Officials in Georgia have made news lately by breaking up an alleged Russian spy ring and intercepting a weapons-grade uranium trafficking operation. But these two successes in 2010 seem unlikely to revive Tbilisi’s chances of getting back on the fast-track toward membership in the North Atlantic Treaty Organization.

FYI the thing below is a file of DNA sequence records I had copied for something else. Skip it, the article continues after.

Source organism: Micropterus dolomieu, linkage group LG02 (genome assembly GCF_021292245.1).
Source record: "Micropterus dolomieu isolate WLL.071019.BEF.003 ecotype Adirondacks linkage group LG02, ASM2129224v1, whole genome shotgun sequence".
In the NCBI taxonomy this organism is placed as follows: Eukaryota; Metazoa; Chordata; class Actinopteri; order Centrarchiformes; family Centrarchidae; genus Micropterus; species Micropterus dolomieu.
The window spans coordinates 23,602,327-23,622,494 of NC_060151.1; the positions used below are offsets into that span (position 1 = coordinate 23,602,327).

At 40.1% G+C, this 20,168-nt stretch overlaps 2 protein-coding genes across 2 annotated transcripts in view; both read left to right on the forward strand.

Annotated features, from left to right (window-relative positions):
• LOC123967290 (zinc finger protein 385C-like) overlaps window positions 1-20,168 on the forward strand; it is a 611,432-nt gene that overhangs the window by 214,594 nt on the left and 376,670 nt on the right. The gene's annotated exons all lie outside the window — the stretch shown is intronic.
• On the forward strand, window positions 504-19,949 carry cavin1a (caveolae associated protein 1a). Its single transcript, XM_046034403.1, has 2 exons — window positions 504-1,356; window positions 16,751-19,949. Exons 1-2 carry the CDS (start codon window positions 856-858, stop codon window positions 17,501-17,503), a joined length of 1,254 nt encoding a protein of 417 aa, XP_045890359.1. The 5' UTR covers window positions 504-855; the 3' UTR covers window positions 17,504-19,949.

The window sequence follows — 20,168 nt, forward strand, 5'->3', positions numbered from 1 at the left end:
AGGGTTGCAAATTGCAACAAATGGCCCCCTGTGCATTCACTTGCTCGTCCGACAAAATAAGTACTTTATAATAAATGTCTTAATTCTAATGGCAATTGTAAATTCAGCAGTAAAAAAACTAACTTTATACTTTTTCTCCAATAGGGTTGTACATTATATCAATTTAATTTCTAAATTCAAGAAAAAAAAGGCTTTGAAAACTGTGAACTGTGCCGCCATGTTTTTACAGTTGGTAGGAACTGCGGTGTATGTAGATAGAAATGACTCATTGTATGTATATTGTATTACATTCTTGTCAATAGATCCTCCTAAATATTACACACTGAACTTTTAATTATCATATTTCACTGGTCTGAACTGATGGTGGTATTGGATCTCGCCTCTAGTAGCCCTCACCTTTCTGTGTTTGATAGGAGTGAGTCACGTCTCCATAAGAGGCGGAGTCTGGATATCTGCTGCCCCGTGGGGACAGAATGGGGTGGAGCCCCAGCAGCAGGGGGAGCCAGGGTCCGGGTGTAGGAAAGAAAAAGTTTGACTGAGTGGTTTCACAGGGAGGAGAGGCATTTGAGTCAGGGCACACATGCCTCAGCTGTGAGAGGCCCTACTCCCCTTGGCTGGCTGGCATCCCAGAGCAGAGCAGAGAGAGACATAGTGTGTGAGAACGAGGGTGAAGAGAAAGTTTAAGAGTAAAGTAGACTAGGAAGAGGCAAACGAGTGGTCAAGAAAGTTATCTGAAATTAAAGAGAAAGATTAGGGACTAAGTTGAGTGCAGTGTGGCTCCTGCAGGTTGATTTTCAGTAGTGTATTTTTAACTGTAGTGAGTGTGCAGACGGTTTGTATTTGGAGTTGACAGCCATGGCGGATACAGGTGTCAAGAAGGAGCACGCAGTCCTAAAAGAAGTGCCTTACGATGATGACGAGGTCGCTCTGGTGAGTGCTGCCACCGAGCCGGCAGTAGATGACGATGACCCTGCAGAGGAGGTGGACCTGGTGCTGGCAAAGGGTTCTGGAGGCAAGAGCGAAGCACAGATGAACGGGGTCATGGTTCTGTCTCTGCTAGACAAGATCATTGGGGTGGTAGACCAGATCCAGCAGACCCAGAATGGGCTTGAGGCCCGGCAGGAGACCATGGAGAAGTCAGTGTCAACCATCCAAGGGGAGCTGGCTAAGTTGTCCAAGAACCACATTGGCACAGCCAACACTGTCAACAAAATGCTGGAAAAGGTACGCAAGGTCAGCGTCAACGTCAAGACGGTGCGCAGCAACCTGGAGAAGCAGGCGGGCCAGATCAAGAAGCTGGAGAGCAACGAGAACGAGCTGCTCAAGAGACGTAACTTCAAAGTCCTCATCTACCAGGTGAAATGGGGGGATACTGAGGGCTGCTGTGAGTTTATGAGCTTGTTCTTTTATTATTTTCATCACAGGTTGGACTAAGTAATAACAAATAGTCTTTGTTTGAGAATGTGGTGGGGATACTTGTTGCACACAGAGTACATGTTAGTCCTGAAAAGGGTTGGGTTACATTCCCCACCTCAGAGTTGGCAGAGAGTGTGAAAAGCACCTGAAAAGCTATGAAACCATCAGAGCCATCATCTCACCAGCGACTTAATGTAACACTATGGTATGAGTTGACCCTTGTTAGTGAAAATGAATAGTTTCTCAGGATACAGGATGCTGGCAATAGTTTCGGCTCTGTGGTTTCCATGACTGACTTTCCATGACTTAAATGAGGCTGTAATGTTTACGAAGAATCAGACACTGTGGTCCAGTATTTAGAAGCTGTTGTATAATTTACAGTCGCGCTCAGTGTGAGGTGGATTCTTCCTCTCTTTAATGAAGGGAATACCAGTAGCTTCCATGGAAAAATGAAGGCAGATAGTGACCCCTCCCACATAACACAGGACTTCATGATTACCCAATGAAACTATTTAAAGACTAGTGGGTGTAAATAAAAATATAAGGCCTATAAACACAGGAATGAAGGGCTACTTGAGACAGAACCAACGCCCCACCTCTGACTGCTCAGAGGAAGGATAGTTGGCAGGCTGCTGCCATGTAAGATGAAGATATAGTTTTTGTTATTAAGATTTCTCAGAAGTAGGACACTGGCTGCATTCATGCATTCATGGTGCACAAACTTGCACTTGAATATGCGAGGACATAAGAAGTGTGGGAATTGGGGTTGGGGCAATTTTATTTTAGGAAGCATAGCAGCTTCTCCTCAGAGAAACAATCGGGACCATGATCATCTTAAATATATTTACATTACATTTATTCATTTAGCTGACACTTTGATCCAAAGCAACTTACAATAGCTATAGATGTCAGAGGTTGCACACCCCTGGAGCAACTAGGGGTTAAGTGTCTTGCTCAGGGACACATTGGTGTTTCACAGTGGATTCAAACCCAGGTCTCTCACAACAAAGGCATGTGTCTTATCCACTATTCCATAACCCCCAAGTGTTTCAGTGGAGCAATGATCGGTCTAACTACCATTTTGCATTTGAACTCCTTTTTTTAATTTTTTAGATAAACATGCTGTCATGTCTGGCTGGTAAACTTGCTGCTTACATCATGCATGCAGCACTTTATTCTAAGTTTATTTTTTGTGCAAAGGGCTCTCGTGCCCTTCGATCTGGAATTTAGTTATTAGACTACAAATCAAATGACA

Georgian officials say they will trumpet their recent achievements during two upcoming security summits – the NATO meeting November 19-20 in Lisbon, and an Organization for Security and Cooperation in Europe conclave in Astana in early December.
Russia is poised to figure heavily at both events; President Dmitri Medvedev will attend the Lisbon Summit, where Russian–NATO relations are slated for discussion on the second day.
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Molly Corso is a freelance journalist based in Tbilisi.